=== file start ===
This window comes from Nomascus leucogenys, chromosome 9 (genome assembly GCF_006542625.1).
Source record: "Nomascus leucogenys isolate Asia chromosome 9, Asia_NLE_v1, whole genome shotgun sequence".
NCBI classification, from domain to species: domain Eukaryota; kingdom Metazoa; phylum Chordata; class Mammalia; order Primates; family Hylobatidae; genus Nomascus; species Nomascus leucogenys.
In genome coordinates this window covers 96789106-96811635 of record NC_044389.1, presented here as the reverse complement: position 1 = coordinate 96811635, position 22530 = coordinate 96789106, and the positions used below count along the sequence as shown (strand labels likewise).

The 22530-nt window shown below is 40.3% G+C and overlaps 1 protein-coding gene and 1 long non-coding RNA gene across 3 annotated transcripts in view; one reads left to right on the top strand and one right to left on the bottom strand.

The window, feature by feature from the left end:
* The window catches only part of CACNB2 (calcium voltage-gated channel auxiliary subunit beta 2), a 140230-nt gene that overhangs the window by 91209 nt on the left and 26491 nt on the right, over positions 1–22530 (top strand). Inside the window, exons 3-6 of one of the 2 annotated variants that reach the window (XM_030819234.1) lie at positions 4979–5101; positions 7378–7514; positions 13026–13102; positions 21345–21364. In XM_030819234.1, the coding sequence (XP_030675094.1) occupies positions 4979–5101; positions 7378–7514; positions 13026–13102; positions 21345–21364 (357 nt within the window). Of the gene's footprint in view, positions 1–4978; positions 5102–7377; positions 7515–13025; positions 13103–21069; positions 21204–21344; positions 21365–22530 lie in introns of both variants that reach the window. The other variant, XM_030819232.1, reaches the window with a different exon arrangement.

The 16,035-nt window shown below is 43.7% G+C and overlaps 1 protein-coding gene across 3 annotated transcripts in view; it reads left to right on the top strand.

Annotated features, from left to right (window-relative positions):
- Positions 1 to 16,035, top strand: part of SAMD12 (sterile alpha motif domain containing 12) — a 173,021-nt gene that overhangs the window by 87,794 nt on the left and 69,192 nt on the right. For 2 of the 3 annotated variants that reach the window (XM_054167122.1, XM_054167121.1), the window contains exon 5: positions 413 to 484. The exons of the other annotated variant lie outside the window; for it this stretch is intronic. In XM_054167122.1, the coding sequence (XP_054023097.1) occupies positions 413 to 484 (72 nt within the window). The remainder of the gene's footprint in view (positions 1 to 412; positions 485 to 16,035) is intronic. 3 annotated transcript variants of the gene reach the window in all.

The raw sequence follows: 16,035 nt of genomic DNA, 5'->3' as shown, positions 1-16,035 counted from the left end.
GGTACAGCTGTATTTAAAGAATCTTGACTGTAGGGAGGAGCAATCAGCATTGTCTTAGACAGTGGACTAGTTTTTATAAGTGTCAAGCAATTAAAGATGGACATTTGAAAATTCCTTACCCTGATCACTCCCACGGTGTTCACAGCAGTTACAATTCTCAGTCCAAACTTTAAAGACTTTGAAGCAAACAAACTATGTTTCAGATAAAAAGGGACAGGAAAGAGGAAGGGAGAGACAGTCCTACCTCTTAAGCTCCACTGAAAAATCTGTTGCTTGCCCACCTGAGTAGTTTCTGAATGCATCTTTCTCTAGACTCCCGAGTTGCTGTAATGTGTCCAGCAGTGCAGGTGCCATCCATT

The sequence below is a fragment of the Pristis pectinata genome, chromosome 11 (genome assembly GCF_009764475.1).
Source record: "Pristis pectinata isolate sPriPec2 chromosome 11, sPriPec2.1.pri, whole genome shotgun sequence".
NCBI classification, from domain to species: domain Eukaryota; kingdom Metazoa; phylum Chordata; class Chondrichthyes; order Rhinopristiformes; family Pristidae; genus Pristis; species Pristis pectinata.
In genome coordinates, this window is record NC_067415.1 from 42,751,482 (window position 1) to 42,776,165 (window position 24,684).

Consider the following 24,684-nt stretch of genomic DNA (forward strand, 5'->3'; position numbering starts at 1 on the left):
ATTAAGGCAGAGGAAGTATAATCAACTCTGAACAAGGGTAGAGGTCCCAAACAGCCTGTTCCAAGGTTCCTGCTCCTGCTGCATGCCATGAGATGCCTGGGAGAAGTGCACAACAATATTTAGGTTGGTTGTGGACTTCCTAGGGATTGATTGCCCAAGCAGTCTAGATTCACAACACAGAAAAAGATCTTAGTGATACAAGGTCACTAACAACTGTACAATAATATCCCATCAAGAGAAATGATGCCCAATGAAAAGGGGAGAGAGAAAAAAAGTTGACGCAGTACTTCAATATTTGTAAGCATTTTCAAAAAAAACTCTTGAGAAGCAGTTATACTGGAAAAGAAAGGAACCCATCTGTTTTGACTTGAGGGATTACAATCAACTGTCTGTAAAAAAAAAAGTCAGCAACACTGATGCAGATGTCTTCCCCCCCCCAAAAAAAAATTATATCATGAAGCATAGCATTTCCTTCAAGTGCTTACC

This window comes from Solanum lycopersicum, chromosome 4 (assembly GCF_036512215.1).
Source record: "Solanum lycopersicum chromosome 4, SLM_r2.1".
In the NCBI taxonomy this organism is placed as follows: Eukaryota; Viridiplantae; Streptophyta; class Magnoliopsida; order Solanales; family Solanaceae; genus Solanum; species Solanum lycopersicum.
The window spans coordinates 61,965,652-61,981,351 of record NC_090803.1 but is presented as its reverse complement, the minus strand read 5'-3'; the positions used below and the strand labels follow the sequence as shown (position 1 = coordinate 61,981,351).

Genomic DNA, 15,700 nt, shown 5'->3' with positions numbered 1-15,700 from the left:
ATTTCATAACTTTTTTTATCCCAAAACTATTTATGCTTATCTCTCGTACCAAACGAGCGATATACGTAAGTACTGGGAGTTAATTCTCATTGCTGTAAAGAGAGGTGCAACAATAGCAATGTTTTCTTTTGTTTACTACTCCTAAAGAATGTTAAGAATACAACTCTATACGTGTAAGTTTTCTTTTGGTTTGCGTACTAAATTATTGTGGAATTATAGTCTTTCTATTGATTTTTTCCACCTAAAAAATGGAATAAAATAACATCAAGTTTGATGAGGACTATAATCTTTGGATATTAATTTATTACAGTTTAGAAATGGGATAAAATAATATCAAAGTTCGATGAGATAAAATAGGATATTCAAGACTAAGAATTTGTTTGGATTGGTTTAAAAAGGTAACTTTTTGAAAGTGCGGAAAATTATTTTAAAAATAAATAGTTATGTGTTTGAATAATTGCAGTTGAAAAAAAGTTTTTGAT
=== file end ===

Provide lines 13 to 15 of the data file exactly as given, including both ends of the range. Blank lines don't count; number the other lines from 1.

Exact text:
The sequence below is a fragment of the Pristis pectinata genome, chromosome 11 (genome assembly GCF_009764475.1).
Source record: "Pristis pectinata isolate sPriPec2 chromosome 11, sPriPec2.1.pri, whole genome shotgun sequence".
NCBI classification, from domain to species: domain Eukaryota; kingdom Metazoa; phylum Chordata; class Chondrichthyes; order Rhinopristiformes; family Pristidae; genus Pristis; species Pristis pectinata.